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To accomplish this result it is expedient that each should communicate to the other, in outline, the modification of existing conditions, the concessions or adjustments which it believes ought to be made for the removal of grievances and for the improvement of its commercial or international relations with the other.


That for the final consideration and adjustment of the questions so presented a joint commission, to consist of members, to be appointed by each of the Governments, should be created with plenipotentiary powers, whose conclusions shall be presented in the form of a convention or conventions between the two Governments,


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In the meantime it is expedient that informal pour parlers should proceed, with a view to formulate the propositions to serve as bases for the consideration and determination of the commission to be appointed as above suggested.

At the second meeting, held on the 26th day of May, the same conferees being present, the subjects which should be presented for the consideration and action of the proposed joint commission were presented and discussed. The number of members of which the commission should consist, and the place where the sessions of the commission should be held, were also considered.

The conferees on the part of the United States expressed their desire to consult the wishes of the Canadian government in respect to the place of meeting of the commission, and would not object to a convenient point in Canada, if this should be more agreeable to that government.

They further expressed the opinion that in view of the number and character of the questions before the commission, it should be composed of five representatives of each government.

The conferees on the part of Great Britain were apprehensive that so large a number might be conducive to debate and delay rather than to deliberation and decision.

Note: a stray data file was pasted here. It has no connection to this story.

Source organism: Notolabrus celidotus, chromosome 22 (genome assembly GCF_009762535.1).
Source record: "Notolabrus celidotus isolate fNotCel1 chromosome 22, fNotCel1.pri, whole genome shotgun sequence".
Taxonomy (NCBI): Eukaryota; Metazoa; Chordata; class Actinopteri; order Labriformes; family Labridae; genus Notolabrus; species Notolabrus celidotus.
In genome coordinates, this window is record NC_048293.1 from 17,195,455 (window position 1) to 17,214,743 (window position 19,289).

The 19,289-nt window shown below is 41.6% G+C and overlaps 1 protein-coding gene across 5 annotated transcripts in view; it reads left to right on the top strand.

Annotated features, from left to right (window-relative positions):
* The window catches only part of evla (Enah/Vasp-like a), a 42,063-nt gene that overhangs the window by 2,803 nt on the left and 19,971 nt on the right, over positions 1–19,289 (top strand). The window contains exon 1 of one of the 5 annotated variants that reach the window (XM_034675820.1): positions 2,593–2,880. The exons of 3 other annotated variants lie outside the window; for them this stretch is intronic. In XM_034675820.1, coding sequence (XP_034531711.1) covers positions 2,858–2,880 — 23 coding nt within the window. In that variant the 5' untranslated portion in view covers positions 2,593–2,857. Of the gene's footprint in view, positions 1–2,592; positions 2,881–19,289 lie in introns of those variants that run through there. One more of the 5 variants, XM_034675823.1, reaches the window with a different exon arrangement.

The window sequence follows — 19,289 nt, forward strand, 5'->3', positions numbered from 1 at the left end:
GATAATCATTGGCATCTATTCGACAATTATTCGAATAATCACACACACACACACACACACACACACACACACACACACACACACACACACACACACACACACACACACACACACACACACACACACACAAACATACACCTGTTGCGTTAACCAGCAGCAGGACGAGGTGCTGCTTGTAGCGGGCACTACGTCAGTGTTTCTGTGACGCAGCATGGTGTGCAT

Without concluding the consideration of the foregoing subjects, the meeting was adjourned until Friday, the 27th.

At the third meeting, held on Friday, May 27, the same conferees being present, the subjects discussed at the previous meeting were again under consideration, and the following statement of the subjects to be presented for the action of the joint commission was agreed upon:

In order to attain a complete concord in the relations between the United States and the Dominion of Canada, it is expedient to come to an agreement upon the following subjects:

First. The questions in respect to the fur seals in Bering Sea and the waters of the North Pacific Ocean.

Second. Provisions in respect to the fisheries off the Atlantic and Pacific coasts and in the inland waters of their common frontier.

Third. Provisions for the delimitation and establishment of the Alaska-Canadian boundary by legal and scientific experts if the com. mission shall so decide, or otherwise.

Fourth. Provisions for the transit of merchandise in transportation to or from either country across intermediate territory of the other, whether by land or water, including natural and artificial waterways and intermediate transit by sea.

Fifth. Provisions relating to the transit of merchandise from one country to be delivered at points in the other beyond the frontier.

Sixth. The question of the alien-labor laws applicable to the subjects or citizens of the United States and of Canada.

Seventh. Mining rights of the citizens or subjects of each country within the territory of the other.

Eighth. Such readjustment and concessions as may be deemed mutually advantageous, of customs duties applicable in each country to the products of the soil or industry of the other, upon the basis of reciprocal equivalents.

Ninth. A revision of the agreement of 1817 respecting naval vessels on the Lakes.

Tenth. Arrangements for the more complete definition and marking of any part of the frontier line, by land or water, where the same is now so insufficiently defined or marked as to be liable to dispute.

Eleventh. Provisions for the conveyance for trial or punishment of persons in the lawful custody of the officers of one country through the territory of the other.

Any other unsettled difference not included in the foregoing specifications may be considered and acted upon by mutual agreement of the commissioners representing the two Governments.

It was also understood that, so far as practicable and in accordance with the second paragraph of the declaration adopted at the first meeting, each Government should communicate to the other in advance of the meeting of the commission a memorandum of its views on each of the aforesaid subjects.

There was also a concurrence of opinion that each Government should defray the expenses of its own commissioners, and that any joint expenses incurred by order of the joint commission, and so certified, should be paid in equal moieties by the respective Governments.

And that the joint commission, when assembled, should be authorized to determine from time to time, in its discretion, the dates and places of its sessions.